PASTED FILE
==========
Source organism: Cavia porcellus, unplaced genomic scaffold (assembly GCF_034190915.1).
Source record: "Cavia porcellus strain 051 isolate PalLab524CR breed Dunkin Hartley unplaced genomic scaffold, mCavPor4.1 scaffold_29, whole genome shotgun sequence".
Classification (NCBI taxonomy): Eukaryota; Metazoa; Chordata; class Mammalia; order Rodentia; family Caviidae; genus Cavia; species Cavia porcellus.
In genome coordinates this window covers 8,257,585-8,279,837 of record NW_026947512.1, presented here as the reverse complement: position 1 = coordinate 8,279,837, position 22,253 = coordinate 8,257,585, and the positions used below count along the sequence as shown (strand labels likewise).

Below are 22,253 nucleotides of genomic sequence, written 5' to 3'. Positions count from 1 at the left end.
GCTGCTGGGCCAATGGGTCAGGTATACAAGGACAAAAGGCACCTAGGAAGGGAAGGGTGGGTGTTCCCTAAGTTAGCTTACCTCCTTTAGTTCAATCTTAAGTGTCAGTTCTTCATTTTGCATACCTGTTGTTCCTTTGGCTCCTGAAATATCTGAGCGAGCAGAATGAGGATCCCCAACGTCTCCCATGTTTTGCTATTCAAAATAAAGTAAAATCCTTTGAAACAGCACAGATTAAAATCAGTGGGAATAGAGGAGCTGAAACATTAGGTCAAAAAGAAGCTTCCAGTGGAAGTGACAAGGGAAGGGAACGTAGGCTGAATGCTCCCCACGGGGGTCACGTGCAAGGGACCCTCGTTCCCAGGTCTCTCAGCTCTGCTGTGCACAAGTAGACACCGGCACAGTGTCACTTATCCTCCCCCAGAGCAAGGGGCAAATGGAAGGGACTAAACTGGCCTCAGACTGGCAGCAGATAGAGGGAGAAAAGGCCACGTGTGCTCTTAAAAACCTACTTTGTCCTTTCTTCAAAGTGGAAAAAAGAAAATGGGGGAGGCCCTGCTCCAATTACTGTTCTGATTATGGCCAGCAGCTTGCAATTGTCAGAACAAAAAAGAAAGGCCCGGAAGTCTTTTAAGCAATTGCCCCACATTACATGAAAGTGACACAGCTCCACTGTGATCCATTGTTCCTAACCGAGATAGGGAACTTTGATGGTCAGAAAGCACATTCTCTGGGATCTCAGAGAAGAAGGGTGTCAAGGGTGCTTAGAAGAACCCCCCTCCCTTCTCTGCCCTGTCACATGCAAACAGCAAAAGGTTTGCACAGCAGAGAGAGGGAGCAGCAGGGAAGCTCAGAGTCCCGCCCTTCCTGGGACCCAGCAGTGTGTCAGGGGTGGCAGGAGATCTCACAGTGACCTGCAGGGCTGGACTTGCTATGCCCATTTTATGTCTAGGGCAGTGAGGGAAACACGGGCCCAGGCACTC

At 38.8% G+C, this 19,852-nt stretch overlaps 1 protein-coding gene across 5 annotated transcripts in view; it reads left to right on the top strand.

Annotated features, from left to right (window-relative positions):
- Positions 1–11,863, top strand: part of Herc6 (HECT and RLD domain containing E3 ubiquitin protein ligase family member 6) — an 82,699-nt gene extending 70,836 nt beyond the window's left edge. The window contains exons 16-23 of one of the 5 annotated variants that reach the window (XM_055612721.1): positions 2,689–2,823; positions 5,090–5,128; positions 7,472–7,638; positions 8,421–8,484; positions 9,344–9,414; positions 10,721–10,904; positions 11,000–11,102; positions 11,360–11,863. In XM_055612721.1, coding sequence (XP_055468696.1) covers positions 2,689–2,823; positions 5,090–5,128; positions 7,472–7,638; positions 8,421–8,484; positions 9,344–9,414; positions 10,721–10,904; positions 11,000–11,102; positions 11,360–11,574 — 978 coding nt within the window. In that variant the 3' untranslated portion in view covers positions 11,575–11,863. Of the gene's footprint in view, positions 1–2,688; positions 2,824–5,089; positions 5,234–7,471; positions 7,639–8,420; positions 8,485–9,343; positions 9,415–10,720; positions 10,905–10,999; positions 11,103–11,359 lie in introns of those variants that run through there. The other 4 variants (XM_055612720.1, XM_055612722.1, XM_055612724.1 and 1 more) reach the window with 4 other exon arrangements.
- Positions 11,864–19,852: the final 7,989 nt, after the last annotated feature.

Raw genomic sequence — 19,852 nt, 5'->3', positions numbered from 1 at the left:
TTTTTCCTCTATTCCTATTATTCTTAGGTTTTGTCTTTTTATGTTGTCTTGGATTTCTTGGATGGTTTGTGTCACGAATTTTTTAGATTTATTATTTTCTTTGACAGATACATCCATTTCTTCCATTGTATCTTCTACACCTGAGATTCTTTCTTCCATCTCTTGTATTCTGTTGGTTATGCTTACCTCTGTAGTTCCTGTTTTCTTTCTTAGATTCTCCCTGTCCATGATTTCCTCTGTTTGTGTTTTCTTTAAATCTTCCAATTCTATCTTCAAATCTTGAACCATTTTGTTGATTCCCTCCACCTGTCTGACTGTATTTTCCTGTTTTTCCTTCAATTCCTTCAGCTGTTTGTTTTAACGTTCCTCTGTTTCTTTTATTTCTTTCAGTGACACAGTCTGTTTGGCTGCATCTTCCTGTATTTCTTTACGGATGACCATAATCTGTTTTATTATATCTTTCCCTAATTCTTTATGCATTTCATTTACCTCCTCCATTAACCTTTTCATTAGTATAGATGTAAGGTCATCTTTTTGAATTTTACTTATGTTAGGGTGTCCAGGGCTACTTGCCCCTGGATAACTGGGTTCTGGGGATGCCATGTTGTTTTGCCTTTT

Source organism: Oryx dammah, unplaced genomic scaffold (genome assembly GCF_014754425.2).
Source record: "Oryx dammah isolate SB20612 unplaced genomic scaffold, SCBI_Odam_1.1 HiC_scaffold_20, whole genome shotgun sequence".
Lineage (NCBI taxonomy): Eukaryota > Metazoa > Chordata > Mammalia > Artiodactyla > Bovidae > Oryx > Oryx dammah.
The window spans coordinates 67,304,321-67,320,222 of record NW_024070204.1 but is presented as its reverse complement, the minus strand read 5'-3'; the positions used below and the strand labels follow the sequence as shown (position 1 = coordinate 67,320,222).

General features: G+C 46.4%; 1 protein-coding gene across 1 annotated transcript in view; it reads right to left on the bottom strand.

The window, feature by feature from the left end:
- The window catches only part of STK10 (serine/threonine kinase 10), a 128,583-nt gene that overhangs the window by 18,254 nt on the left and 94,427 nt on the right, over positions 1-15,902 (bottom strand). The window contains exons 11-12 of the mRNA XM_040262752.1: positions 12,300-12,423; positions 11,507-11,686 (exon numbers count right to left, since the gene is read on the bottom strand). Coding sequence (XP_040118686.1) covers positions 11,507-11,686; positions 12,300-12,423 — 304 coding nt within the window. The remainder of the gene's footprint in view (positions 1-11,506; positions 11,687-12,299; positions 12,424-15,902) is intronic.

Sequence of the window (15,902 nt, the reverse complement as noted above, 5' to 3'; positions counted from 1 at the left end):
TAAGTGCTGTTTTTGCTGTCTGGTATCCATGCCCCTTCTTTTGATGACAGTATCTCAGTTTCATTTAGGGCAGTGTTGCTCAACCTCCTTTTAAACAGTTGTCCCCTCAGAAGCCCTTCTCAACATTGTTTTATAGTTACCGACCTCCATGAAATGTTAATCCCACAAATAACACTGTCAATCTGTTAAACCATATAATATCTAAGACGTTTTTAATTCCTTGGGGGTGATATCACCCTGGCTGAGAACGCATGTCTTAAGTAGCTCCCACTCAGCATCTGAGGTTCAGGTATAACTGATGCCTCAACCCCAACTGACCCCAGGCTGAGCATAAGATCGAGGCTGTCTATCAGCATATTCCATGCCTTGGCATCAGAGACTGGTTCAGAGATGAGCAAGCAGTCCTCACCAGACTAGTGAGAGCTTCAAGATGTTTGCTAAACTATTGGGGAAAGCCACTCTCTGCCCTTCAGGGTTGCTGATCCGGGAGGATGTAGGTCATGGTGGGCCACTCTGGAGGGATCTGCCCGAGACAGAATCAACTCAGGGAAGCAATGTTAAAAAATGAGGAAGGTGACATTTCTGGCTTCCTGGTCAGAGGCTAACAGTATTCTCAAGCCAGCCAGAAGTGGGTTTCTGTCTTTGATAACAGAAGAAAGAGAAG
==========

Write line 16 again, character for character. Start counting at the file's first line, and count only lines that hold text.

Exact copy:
The window spans coordinates 67,304,321-67,320,222 of record NW_024070204.1 but is presented as its reverse complement, the minus strand read 5'-3'; the positions used below and the strand labels follow the sequence as shown (position 1 = coordinate 67,320,222).